Babies: the ultimate answer to FOMO.
One of the main things people with kids tell you when you are pregnant is that when the baby comes, Your Priorities Will Change. Upon laying eyes on the wrinkled Churchillian face of your own creation, you will feel a love so strong, so unconditionally true, actual cartoon hearts may shoot out of your eyeballs. And after that, they add, giving you a meaningful look, things will never be the same.
If you press them at all on what you should be bracing yourself for, they may talk about the sleeplessness and the crying and the endless worrying (“It never stops, you know,” said my mother-in-law, with the long-suffering air of a Turkish prisoner). The total subjugation of self to the needs of another. But it’s great, they’ll say, forcing a smile as their eyes land on your belly.
During my own pregnancy, this happened with such frequency, I came to regard the person I was gestating as having the qualities of a bomb that, once detonated, would destroy life as I knew it. And I admit, this didn’t sit entirely well with me. I loved my life, which was happily over-scheduled and full of stuff: work, and travel, and cool parties where I could, if I stood in this one place, see a sliver of Kanye West’s ear from across the room.
I loved being crazy-busy all the time, and staying too late at work, and then going out and drinking too much rosé with my friends. I loved knowing what was going on in the news, and what the Internet meme of the moment was, and the difference between flax and chia. And in a time when women are made to feel that we have as many hours in a day as Beyoncé and should use them accordingly—then document them on an ever-changing array of social media—I worried that having a baby would take me out of some kind of important loop. And, more worrisome, that without all that stuff, I wouldn’t be me anymore.
But. I also loved the baby. Already, despite what he’d done to my feet, I could tell he was a good soul. So I resigned myself to the fact that my old life was over, and attempted to come to terms with the fact that, from now on, the only fun I’d see would be on my friends’ Instagram feeds, which I’d scroll enviously through while wiping spit-up from my shoulder. I spent the last few months of pregnancy getting my affairs in order, frantically trying to cram in as many work projects and social engagements as possible. “This is probably the last time we’ll see each other,” I’d say, mordantly, as I hefted myself off a restaurant stool.
And I was right. The baby was indeed like a small bomb. It’s true what they say about priorities, I thought, once the blood had been mopped up and the doctors had dispersed to help the howling victims elsewhere on the hospital floor. But what they don’t tell you, I realized, is how great that is. How totally epically freeing it is to think about nothing other than this creature who you find adorable and who, you’ll only admit months later, resembled a hairless cat. How nice it is to not feel like you have to care what’s going on in the news, or back at work, or what cool parties you are missing, because, sorry, right now? You are seriously concentrating on reading the Poop Chart and trying to master the swaddle. Babies, it turns out, are the ultimate answer to FOMO. Oh, really? I thought, idly scrolling through Instagram while the baby snoozed. You ate a macaroon? I made eyeballs inside my body. Pre-baby, I’d spent holidays and birthdays holed up to make work deadlines; now, I did not give a darn tootin’ liggety knuckle.It will get done eventually, I found myself thinking uncharacteristically. It’s only work.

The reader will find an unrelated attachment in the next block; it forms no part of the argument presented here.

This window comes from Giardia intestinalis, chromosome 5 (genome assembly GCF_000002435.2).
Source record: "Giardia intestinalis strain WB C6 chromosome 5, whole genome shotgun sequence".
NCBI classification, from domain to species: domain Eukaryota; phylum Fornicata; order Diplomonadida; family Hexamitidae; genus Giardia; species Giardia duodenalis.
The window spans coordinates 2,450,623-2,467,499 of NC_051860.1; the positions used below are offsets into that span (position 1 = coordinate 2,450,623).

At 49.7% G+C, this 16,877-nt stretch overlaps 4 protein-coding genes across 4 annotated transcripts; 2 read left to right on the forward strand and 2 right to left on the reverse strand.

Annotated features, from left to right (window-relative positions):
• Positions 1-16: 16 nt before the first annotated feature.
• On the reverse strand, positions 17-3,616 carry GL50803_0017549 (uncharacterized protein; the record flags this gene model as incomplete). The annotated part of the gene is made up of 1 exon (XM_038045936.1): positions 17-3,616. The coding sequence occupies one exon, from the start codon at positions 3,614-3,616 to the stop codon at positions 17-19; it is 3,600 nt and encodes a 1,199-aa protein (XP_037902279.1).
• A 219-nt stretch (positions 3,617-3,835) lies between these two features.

Much to my surprise, once the drugs and hormones wore off and I was back in the office, this undercurrent of Zen remained. There’s a famous hedge fund manager who once claimed, jerkily, that having children tended to sap women of their ambition. This wasn’t true for me at all. If anything, I was more driven, now that I had The Priority, as I’ll call my son. But where I’d previously had trouble creating boundaries—see above re: missing birthdays and holidays—The Priority forced me to create them, and my work was much better as a result.
As it turns out, it’s not good to stare at your computer for untold hours hoping a solution will come to you. A brisk diaper change and several readings of There’s a Wocket in My Pocket are actually a great way to clear your brain for fresh ideas! Plus, my new normal work pace meant I didn’t have to blow off steam as much, which meant I was hung over quite a bit less, which meant I ended up with a lot more functional workdays.
And on those nights when it felt like everyone was out doing something really cool, I was relieved to find that I wasn’t as jealous as I thought I’d be. I’d always disliked the part of myself that was envious, and the way social media exacerbated that. But now that I am physically barred from certain lifestyle competitions by the toddler sleeping fitfully on my lap, hearing about what other people are doing out in the world is fun. The other night I saw a post from a friend who was standing close enough to smell Beyoncé, at the exact moment said toddler ripped a cascade of farts down my leg. “That’s AMAZING,” I texted her, with genuine excitement, because it was, and I didn’t feel like I was missing out at all.
Jessica Pressler is a contributing editor at New York magazine.